Dreamin': Behind The Scenes (pt. 1)

I first heard an early cut of Dreamin' about a year ago and was instantly taken by it. Haunting. Beautiful. Strange. You know it's a personal song, even though it's been recorded to sound distant -- like the voice of someone trying to keep their feelings in sight but out of reach. The track was already cinematic; I wanted to be the person to make a video for it. 

I called my friend Scott -- Pillar Point -- who was preparing his album (which has just come out and deserves your attention). We agreed we should make a new mix of the song just for the video that would beef up the intro, and build into a major crescendo.

We've had one hell of a winter here in New York, and I rather than fight the frost and grime, I wanted to build it into the project. For a few days, I was probably the only one in the city who was delighted by the miserable weather, and constant threat of snow.

Ever since making Girl Walk, I've been dying to make another film with Dai (who plays The Gentleman). When I approached him with the song and a treatment, he signed on immediately. The words I gave him to think about for the movement: yearning, urgency, stealthiness, joy. The story, as I imagined it, was about this character's need to connect with nature, and distance himself from the intensity and congestion of city. I asked him to experiment with momentum and moving low to the earth.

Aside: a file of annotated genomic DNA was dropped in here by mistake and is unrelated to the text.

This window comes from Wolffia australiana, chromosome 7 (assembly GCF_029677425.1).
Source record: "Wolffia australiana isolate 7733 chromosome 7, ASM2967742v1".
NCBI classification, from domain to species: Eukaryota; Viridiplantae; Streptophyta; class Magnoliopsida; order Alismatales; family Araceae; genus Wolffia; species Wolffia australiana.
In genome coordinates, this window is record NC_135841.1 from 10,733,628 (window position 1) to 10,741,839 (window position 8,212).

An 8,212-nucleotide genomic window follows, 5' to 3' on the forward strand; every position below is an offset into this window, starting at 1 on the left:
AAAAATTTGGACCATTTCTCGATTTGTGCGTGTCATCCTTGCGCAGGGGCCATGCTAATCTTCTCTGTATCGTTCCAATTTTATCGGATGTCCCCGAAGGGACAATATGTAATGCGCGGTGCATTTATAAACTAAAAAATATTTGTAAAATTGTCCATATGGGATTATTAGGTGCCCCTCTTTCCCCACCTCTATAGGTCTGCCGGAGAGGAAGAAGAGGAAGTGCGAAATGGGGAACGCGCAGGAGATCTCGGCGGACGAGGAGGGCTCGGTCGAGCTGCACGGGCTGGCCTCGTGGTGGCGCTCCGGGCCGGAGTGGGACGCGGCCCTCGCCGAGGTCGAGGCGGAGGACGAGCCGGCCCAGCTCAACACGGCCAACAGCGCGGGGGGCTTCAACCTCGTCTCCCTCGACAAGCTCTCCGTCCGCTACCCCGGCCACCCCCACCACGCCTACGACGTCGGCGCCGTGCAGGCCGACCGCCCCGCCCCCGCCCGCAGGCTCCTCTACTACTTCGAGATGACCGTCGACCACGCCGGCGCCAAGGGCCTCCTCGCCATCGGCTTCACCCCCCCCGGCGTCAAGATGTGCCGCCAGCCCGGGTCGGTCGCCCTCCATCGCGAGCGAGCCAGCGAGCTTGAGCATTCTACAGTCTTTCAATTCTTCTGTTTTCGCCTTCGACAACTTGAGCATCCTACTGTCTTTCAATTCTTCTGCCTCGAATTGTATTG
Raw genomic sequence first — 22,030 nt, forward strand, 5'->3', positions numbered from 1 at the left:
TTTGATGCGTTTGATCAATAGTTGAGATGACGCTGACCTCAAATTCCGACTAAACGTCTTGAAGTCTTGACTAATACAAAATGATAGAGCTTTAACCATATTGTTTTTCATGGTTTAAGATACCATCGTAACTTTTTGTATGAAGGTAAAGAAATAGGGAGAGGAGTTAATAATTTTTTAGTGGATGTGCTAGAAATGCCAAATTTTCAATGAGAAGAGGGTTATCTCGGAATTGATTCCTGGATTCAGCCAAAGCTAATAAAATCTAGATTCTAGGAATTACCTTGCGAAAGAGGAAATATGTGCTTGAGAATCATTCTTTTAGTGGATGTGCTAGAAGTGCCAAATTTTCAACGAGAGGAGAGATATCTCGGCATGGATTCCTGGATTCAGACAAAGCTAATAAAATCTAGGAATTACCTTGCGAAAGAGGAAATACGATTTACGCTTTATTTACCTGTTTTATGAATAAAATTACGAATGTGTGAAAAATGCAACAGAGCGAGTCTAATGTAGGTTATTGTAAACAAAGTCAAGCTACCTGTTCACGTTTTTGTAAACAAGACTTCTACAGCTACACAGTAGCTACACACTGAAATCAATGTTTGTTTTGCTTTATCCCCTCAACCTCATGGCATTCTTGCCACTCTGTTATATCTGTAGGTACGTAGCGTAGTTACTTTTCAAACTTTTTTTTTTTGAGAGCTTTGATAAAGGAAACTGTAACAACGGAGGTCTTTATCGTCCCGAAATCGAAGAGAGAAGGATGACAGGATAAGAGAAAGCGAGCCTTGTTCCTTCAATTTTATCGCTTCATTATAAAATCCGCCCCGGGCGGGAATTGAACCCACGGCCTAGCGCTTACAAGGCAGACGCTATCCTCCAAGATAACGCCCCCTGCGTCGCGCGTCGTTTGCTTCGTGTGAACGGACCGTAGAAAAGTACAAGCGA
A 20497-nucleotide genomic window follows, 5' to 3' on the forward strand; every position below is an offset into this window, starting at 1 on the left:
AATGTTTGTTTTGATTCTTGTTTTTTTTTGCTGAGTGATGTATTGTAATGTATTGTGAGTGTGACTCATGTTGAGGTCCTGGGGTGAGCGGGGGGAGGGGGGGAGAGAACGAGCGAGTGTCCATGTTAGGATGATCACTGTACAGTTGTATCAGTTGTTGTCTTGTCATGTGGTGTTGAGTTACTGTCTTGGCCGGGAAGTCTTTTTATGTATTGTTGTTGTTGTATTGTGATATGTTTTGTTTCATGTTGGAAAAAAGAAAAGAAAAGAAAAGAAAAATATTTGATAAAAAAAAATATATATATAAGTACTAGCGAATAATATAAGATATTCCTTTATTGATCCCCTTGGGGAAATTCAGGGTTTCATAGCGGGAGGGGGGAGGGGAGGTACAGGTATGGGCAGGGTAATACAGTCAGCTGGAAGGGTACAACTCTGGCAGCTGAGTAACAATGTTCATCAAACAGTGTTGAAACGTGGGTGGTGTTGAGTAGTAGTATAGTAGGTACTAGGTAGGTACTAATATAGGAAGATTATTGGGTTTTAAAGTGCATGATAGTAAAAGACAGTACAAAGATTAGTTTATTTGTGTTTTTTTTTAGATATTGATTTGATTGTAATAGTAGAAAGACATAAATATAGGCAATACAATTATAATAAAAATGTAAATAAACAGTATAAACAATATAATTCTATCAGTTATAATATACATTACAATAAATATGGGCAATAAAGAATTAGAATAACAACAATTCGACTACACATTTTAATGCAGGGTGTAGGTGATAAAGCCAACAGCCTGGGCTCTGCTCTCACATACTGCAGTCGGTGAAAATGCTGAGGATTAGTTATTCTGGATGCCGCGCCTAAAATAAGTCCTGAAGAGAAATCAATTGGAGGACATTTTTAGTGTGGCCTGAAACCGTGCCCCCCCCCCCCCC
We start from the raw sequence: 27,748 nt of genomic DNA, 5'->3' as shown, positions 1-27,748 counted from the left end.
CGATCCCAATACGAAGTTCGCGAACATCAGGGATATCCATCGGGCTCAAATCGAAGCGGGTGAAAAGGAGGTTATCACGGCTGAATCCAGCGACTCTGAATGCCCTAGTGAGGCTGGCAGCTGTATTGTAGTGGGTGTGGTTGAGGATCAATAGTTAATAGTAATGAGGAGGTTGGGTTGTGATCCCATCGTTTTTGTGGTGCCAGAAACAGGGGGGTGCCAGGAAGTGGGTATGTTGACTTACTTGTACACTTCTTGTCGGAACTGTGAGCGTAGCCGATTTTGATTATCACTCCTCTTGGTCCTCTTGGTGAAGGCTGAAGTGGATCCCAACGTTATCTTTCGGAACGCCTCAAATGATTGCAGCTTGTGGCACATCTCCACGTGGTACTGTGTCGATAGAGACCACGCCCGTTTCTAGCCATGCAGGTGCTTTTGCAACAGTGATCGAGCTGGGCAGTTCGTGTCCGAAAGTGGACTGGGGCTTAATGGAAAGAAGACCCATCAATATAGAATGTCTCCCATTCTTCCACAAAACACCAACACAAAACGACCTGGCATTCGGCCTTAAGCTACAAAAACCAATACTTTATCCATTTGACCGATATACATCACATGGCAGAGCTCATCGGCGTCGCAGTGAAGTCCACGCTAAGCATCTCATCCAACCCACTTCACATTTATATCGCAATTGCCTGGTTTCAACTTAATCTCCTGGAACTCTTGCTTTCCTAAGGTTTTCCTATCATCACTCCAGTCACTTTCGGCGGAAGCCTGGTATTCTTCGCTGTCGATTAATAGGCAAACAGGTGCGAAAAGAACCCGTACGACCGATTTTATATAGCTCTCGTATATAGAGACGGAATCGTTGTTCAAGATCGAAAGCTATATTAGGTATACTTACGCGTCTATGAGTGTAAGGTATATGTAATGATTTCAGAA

We filmed a rehearsal in my apartment for a long afternoon; we'd play music while Dai danced and I took notes. Then I'd stop the music and mimic the moves I loved and wanted him to develop. I love this part of the process: figuring out how to articulate what you can't put in words. I wind up mimicking different dance styles and showing micro-versions of particular moves to explain myself, which is fun and rather tragic. 

Two minutes of rehearsal

The song has this gauzy emotional groove that I wanted help translating into film. I got my friend Søren on board early to talk about leading the cinematography. Søren has experience with just about every camera I can imagine, and I wanted to be able to focus on directing the project and managing a medium-sized team in the snow rather than getting consumed by the camera operation. 

We wanted to shoot a lot of slow-motion, and have a ton of lattitude in post, and decided it was a project for a RED Epic and an amazing new camera stabilizer called the MōVI. We spent a lot of time talking about camera movement, transitions, and how to develop the story across two entirely different locations. I rarely have the luxury to spend so much time in the concept phase, and it's a huge treat.

Joe -- a super-experienced DP and climber -- came on board to experiment with rigging the setup and flying the MōVI, and made it his mission to figure out how to simulate a crane shot using an array of ropes and pulleys to push the final scene at a frozen waterfall we'd found. More on that in the next post.